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dc.contributor.advisorBrown, Shannon A.
dc.contributor.authorBarnes, Isaac A.
dc.date.accessioned2019-02-13T22:47:18Z
dc.date.available2019-02-13T22:47:18Z
dc.date.issued2018
dc.identifier.urihttp://hdl.handle.net/10945/61274
dc.description.abstractCybersecurity is a national security issue. Passive cyber defense measures are no longer sufficient. This thesis uses options analysis to consider different courses of action for the employment of active cyber defense measures. The Active Cyber Defense Certainty Act, with minor changes, will strengthen the collective cybersecurity posture of entities worldwide by increasing the identification of those perpetrating cyberspace acts. Alone, it does not address the legitimate concerns of proponents and opponents alike. It needs to be coupled with the Cyber Diplomacy Act of 2017, which creates an office within the Department of State to negotiate cyber matters globally on behalf of the United States. While these two acts are stronger together, no single entity within the United States fully addresses America’s cybersecurity policy. As the attacks on the World Trade Center in 2001 necessitated the creation of a Director of National Intelligence to coordinate the intelligence community, the current state of cybersecurity necessitates the creation of a national director of cybersecurity. The three concepts create a holistic approach to U.S. cybersecurity, but an entity must mitigate disputes between nations. NATO’s Cooperative Cyber Defence Centre of Excellence (CCDCOE) facilitated the writing of the Tallinn Manual 2.0. Coupled with the Budapest Convention on Cybercrime as a framework, the CCDCOE has the ability to serve as the entity to mitigate those disputes.en_US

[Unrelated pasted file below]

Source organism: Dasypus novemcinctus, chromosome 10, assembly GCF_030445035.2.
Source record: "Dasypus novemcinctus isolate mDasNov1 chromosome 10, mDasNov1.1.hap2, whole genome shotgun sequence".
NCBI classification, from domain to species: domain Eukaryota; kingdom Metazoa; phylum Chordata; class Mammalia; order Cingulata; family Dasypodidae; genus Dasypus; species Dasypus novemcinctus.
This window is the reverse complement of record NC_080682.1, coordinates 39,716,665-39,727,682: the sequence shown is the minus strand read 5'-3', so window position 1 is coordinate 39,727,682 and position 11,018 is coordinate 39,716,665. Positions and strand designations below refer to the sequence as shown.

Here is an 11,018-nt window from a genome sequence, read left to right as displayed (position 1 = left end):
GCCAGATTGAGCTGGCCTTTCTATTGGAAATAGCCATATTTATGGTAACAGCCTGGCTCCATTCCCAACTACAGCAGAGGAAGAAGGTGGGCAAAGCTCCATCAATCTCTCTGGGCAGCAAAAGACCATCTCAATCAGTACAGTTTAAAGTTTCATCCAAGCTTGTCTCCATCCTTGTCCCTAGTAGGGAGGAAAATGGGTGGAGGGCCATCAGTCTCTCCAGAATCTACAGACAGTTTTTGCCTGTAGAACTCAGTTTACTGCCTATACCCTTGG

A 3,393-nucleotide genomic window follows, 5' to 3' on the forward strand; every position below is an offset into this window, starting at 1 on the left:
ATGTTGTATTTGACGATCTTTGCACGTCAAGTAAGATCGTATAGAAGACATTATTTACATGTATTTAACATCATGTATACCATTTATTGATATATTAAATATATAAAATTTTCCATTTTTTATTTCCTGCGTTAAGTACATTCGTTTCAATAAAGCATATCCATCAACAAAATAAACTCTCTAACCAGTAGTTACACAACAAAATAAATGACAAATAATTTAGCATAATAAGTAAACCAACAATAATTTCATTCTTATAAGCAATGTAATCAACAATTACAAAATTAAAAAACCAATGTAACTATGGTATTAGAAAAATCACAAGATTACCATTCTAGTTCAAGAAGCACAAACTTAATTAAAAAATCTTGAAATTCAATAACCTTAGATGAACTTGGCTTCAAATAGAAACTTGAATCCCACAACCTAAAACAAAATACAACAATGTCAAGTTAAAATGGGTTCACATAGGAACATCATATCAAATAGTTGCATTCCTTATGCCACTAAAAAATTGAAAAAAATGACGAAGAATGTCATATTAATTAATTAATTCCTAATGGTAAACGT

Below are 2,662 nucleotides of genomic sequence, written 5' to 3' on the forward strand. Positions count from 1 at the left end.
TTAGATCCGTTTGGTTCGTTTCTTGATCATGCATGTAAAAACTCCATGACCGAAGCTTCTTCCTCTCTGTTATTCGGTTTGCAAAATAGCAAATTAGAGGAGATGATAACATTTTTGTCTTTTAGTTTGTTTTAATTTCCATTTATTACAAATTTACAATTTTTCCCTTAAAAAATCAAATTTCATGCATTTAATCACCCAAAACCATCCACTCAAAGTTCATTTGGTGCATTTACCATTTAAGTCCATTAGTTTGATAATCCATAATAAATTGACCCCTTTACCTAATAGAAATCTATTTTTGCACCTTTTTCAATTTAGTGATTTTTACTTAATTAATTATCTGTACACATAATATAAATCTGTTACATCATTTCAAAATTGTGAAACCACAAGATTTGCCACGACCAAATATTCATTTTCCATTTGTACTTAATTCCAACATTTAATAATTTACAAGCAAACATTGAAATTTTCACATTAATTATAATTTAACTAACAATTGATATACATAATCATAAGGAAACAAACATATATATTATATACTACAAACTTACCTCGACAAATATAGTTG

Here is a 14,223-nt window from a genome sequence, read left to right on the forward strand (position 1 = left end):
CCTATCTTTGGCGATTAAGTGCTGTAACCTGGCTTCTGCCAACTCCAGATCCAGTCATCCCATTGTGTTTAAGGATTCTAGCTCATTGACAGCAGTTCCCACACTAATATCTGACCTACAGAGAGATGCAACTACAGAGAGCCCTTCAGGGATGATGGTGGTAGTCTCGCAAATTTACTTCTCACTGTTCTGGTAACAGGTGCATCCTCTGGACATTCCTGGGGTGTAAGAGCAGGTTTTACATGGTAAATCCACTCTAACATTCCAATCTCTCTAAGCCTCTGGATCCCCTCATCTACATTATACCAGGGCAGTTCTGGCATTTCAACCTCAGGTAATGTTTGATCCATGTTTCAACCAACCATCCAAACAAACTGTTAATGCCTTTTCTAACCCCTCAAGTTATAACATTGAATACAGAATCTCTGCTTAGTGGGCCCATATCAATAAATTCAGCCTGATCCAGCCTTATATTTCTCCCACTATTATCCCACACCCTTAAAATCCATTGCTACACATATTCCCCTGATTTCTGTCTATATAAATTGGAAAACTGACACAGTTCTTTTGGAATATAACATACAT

dc.description.urihttp://archive.org/details/implementationof1094561274
dc.publisherMonterey, CA; Naval Postgraduate Schoolen_US
dc.rightsCopyright is reserved by the copyright owner.en_US
dc.titleIMPLEMENTATION OF ACTIVE CYBER DEFENSE MEASURES BY PRIVATE ENTITIES: THE NEED FOR AN INTERNATIONAL ACCORD TO ADDRESS DISPUTESen_US
dc.typeThesisen_US
dc.contributor.secondreaderPeters, Lynda A.
dc.contributor.departmentNational Security Affairs (NSA)
dc.subject.authorActive Cyber Defense Certainty Acten_US
dc.subject.authorACDC Acten_US
dc.subject.authorCyber Diplomacy Act of 2017en_US
dc.subject.authorCyber Diplomacy Acten_US
dc.subject.authorRepresentative Tom Gravesen_US
dc.subject.authorRepresentative Krysten Sinemaen_US
dc.subject.authorRepresentative Edward Royceen_US
dc.subject.authorNATOen_US
dc.subject.authorCCDCOEen_US
dc.subject.authorNational Director of Cybersecurityen_US
dc.subject.authoractive cyber defenseen_US
dc.subject.authorcyberen_US
dc.subject.authorcyberspaceen_US
dc.subject.authorcyber diplomacyen_US
dc.subject.authorcybersecurityen_US
dc.subject.authoractive cyber defense measuresen_US
dc.subject.authorimplementationen_US
dc.subject.authorcyber-attacksen_US
dc.subject.authorcybercrimeen_US
dc.subject.authorBudapest Convention on Cybercrimeen_US
dc.description.serviceCivilian, Department of Homeland Securityen_US
etd.thesisdegree.nameMaster of Arts in Security Studies (Homeland Security and Defense)en_US
etd.thesisdegree.levelMastersen_US
etd.thesisdegree.disciplineSecurity Studies (Homeland Security and Defense)en_US
etd.thesisdegree.grantorNaval Postgraduate Schoolen_US
dc.identifier.thesisid31759
dc.description.distributionstatementApproved for public release; distribution is unlimited.


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